A two-dose course of the Pfizer-BioNTech COVID-19 vaccine may not be enough to effectively combat the new omicron coronavirus variant, but a booster shot may do the trick, two early lab studies suggest. 

The omicron variant is able to evade much of the protective response produced by the vaccine but can’t escape completely, a study from South Africa finds. Pfizer, which has conducted its own study, says its evidence shows that a third shot will boost vaccine efficacy significantly.

Pfizer tested blood samples from vaccine recipients three weeks after they received a second dose or one month after receiving a third dose. The third dose significantly increased the neutralizing antibody levels against the omicron strain, the company said in a statement released Wednesday.

“Although two doses of the vaccine may still offer protection against severe disease caused by the omicron strain, it’s clear from these preliminary data that protection is improved with a third dose of our vaccine,” said Albert Bourla, CEO.

Three doses against omicron are “almost equivalent” to the effectiveness of two doses against the original variant, Bourla told NBC Wednesday on its “Today” show.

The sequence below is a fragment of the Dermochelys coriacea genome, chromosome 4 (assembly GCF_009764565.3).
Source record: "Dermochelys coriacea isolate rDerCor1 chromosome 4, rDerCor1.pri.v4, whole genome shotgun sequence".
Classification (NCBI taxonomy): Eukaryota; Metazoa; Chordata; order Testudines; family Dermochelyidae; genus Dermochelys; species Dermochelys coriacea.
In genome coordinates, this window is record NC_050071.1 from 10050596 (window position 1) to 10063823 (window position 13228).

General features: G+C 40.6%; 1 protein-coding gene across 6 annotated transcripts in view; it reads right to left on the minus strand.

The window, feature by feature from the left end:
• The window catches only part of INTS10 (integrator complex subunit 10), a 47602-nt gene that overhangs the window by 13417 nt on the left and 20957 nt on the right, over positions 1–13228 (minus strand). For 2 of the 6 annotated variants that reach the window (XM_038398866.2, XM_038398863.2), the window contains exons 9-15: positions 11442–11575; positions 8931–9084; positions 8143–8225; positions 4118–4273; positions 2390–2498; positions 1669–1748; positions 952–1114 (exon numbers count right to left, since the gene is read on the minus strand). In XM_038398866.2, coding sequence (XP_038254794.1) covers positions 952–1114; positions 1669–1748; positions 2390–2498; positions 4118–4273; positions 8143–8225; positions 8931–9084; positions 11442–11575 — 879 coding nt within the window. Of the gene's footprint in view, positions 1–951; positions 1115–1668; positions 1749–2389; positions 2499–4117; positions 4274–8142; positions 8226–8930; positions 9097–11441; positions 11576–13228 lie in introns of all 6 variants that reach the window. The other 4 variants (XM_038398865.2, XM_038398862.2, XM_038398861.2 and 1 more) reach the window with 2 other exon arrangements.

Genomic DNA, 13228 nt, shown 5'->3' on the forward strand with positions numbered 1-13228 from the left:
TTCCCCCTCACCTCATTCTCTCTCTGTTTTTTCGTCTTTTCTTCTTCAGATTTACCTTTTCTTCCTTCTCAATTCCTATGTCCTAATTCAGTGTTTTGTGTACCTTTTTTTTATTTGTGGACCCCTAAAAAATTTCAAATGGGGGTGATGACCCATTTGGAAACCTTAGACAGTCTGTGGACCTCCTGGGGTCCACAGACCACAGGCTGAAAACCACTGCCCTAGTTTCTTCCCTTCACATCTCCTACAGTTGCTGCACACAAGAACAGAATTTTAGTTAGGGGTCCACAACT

The other study from South Africa, which has yet to be peer-reviewed, involved blood samples from 12 volunteers, six of whom had been vaccinated with an initial series of the Pfizer vaccine, although not boosted, and six who had previously weathered a bout with COVID-19.

Investigators found a significant drop in the response of vaccine-produced antibodies to omicron when compared with the response produced to delta and the original coronavirus variant. But samples from five participants who had prior COVID-19 infections showed evidence of “very strong neutralization” of the omicron variant, similar to what would be found soon after vaccination. 

There also was evidence that a third shot of the Pfizer vaccine would help add needed protection, the investigators reported.

“Previous infection, followed by vaccination or booster is likely to increase the neutralization level and likely confer protection from severe disease in omicron infection,” they concluded.

The findings support other early evidence that the currently available vaccines may have only modest efficacy in the face of the new variant. Protection from two initial doses of the Pfizer and Moderna vaccines is likely to be “marginal,” one expert told Stat. 

“For people infected and then vaccinated and for people who got booster shots the situation likely looks much better,” Florian Krammer, Ph.D., a vaccinologist at Mount Sinai’s Icahn School of Medicine, told the medical news outlet. His bigger concern is the fate of unvaccinated people, he said.